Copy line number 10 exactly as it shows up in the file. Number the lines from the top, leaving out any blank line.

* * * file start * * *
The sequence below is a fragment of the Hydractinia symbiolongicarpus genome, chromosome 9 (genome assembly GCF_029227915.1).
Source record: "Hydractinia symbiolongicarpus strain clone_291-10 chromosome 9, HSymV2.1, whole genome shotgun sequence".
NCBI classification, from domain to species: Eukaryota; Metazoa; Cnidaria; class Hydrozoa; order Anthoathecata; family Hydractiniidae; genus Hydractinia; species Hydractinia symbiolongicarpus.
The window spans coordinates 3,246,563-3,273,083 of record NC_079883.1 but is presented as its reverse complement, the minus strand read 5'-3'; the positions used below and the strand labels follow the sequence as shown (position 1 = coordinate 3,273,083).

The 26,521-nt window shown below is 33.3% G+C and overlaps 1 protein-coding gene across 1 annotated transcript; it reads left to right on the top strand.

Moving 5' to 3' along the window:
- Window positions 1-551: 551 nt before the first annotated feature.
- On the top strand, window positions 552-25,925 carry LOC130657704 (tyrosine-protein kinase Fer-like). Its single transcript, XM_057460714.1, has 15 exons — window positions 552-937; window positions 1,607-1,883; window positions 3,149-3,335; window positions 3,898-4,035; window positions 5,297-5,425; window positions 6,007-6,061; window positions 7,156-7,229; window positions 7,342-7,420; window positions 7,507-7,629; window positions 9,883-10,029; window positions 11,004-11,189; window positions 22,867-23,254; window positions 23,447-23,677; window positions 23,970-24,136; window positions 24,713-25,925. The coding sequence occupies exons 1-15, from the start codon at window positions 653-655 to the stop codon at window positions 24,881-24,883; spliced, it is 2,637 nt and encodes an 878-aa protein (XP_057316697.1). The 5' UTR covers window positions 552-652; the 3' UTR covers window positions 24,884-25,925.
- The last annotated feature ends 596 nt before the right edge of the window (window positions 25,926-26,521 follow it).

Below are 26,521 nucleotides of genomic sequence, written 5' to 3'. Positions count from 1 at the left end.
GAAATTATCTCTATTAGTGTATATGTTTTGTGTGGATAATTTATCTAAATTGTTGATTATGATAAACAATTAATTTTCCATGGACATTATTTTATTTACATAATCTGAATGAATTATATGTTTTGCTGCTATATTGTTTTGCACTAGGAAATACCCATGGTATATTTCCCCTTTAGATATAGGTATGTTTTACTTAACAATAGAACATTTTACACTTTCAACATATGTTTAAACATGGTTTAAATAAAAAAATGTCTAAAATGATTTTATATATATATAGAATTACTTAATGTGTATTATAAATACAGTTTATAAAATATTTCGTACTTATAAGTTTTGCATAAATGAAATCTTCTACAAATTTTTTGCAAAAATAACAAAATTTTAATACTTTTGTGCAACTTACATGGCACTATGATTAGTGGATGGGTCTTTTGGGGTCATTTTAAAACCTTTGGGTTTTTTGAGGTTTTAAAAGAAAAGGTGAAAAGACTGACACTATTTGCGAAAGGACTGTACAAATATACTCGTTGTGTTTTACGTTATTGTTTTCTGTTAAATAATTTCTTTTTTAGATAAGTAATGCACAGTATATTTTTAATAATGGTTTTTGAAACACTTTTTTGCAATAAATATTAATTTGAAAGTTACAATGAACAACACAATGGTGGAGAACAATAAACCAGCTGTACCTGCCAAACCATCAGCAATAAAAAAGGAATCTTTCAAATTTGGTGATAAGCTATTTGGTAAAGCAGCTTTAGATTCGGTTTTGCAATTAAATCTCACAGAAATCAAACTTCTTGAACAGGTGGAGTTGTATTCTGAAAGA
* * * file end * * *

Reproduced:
Below are 26,521 nucleotides of genomic sequence, written 5' to 3'. Positions count from 1 at the left end.